Bakery business Puratos is heading a consortium that will research how bread could be produced on Mars or in space.
Work will get under way next year at Puratos’ HQ near Brussels, Belgium, on the SpaceBakery project, which will initially look at ways wheat could be cultivated by people living on Mars.
Four large interconnected containers will be installed at Puratos’ site and, in January, researchers will start working in the enclosed ecological plant cultivation system and bakery.
The environment on Mars – with a lack of atmosphere, cold temperatures and dust storms – would make it impossible to grow crops, so the containers offer a self-sustainable system in which the climate can be adapted to make it suitable for crop growth and optimal use of resources.
Researchers from the seven consortium members will learn how to create an environment for efficient production of wheat crops and other plants that could be included in bread to increase its nutritional value.
Bread production has been picked as the focus of the work because it is nutritional and consumed all over the world, which made it an ideal candidate as a staple food for space exploration, according to Puratos.
The consortium has just been awarded a new subsidy of €4.5 million, contributing to a total of over €6.3 million in funding.
“With this consortium, we are bringing together various knowledge domains and expertise in order to answer a very important question: how can we further improve nutritional value, sustainability and the efficient use of energy to produce food – here bread, one of our main specialities – today, but also tomorrow in more challenging environments,” explained Filip Arnaut, upstream R&D director at Puratos.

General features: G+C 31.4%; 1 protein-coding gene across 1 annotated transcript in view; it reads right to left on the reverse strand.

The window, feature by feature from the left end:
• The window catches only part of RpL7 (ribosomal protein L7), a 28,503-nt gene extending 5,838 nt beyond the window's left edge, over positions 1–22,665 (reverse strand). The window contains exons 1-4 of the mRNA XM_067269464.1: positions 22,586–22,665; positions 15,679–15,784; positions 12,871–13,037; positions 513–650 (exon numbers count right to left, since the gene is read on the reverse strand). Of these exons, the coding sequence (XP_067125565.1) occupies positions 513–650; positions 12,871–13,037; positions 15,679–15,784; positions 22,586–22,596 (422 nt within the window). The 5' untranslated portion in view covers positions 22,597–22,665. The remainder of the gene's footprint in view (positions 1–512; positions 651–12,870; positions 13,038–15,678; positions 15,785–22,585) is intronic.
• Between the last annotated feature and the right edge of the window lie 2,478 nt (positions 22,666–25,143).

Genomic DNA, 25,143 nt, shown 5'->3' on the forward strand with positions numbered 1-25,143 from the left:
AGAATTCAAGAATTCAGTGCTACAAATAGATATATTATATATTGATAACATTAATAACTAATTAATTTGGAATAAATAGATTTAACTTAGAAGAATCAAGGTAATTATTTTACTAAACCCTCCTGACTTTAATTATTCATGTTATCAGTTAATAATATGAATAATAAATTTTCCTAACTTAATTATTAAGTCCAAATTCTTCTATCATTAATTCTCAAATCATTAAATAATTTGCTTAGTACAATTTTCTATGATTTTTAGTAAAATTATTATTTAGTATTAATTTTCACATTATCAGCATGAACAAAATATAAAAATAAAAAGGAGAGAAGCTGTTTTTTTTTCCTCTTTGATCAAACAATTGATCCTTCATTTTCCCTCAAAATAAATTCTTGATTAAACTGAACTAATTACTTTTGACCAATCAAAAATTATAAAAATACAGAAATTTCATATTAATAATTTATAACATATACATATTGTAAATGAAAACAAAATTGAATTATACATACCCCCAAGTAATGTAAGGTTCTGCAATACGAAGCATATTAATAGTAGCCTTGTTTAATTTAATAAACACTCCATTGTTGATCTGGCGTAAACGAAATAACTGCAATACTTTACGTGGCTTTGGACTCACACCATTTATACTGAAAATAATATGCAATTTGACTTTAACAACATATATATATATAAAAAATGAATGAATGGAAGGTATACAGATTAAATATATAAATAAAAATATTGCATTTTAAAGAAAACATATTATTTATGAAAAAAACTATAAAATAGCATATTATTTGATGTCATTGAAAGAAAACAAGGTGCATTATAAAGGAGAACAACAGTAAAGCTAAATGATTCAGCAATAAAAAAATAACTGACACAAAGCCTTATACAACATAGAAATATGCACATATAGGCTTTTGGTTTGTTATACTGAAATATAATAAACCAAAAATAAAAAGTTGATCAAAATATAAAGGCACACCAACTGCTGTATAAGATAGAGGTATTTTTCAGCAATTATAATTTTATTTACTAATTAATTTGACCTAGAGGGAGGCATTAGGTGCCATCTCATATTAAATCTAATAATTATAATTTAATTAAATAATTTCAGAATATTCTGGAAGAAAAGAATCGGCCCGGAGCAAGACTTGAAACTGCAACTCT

Alongside crop research, the consortium will study the wider food production cycle, including use and recycling of resources, monitoring of microbial climate, influence of radiation, and pollination through automated drones.
SpaceBakery consortium members
Puratos, an international producer of ingredients and solutions for the bakery, pastry and chocolate sector, will help ensure the bread is nutritious and tasty
Urban Crop Solutions, a solutions provider for vertical farming, developed the plant growth infrastructure and will engineer a hermetically sealed building in which different climatic conditions can be replicated
Magics Instruments, a technology company specialised in the development of semiconductor chips and machine learning-based smart sensors, will focus on the automation of pollination
SCK•CEN, the biosciences research group, will study the effect of microorganisms on the release of nutrients to plants and monitor the overall microbial climate in the closed environment
Ghent University will create a 3D model of wheat growth and development that will be used to determine the most optimal and sustainable way to grow wheat in the closed biosphere system
The University of Hasselt will analyse how wheat plant waste can be used to make the closed biosphere system circular
Flanders Food, the agri-food spearhead cluster and supporter of the project, will guide the coordination and dissemination of the project.